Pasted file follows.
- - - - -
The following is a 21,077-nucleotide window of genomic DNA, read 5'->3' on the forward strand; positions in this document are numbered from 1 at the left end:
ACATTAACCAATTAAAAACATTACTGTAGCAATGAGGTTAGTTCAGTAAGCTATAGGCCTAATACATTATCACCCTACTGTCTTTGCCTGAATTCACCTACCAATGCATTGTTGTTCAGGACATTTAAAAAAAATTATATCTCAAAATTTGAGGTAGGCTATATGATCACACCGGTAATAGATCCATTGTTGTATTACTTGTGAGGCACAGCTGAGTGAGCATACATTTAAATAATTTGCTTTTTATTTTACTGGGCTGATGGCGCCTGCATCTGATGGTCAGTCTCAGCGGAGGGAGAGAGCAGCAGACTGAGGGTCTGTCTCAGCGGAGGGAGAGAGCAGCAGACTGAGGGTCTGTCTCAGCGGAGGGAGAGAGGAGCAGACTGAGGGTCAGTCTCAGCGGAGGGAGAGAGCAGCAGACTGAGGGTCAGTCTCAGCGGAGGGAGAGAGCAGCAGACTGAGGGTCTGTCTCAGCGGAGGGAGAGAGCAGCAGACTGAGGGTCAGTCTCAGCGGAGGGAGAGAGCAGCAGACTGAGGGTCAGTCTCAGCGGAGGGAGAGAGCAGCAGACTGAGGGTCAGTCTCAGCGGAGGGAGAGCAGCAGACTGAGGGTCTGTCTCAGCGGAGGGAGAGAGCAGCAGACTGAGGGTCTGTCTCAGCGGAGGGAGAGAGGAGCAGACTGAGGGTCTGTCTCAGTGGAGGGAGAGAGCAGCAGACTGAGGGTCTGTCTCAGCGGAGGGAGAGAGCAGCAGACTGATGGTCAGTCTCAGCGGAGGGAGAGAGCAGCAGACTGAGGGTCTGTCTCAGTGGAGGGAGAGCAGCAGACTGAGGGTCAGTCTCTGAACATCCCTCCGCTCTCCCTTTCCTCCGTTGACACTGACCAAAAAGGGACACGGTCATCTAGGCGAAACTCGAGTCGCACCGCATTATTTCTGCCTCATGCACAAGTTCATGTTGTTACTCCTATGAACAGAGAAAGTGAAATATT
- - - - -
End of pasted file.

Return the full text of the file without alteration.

The following is a 21,077-nucleotide window of genomic DNA, read 5'->3' on the forward strand; positions in this document are numbered from 1 at the left end:
ACATTAACCAATTAAAAACATTACTGTAGCAATGAGGTTAGTTCAGTAAGCTATAGGCCTAATACATTATCACCCTACTGTCTTTGCCTGAATTCACCTACCAATGCATTGTTGTTCAGGACATTTAAAAAAAATTATATCTCAAAATTTGAGGTAGGCTATATGATCACACCGGTAATAGATCCATTGTTGTATTACTTGTGAGGCACAGCTGAGTGAGCATACATTTAAATAATTTGCTTTTTATTTTACTGGGCTGATGGCGCCTGCATCTGATGGTCAGTCTCAGCGGAGGGAGAGAGCAGCAGACTGAGGGTCTGTCTCAGCGGAGGGAGAGAGCAGCAGACTGAGGGTCTGTCTCAGCGGAGGGAGAGAGGAGCAGACTGAGGGTCAGTCTCAGCGGAGGGAGAGAGCAGCAGACTGAGGGTCAGTCTCAGCGGAGGGAGAGAGCAGCAGACTGAGGGTCTGTCTCAGCGGAGGGAGAGAGCAGCAGACTGAGGGTCAGTCTCAGCGGAGGGAGAGAGCAGCAGACTGAGGGTCAGTCTCAGCGGAGGGAGAGAGCAGCAGACTGAGGGTCAGTCTCAGCGGAGGGAGAGCAGCAGACTGAGGGTCTGTCTCAGCGGAGGGAGAGAGCAGCAGACTGAGGGTCTGTCTCAGCGGAGGGAGAGAGGAGCAGACTGAGGGTCTGTCTCAGTGGAGGGAGAGAGCAGCAGACTGAGGGTCTGTCTCAGCGGAGGGAGAGAGCAGCAGACTGATGGTCAGTCTCAGCGGAGGGAGAGAGCAGCAGACTGAGGGTCTGTCTCAGTGGAGGGAGAGCAGCAGACTGAGGGTCAGTCTCTGAACATCCCTCCGCTCTCCCTTTCCTCCGTTGACACTGACCAAAAAGGGACACGGTCATCTAGGCGAAACTCGAGTCGCACCGCATTATTTCTGCCTCATGCACAAGTTCATGTTGTTACTCCTATGAACAGAGAAAGTGAAATATT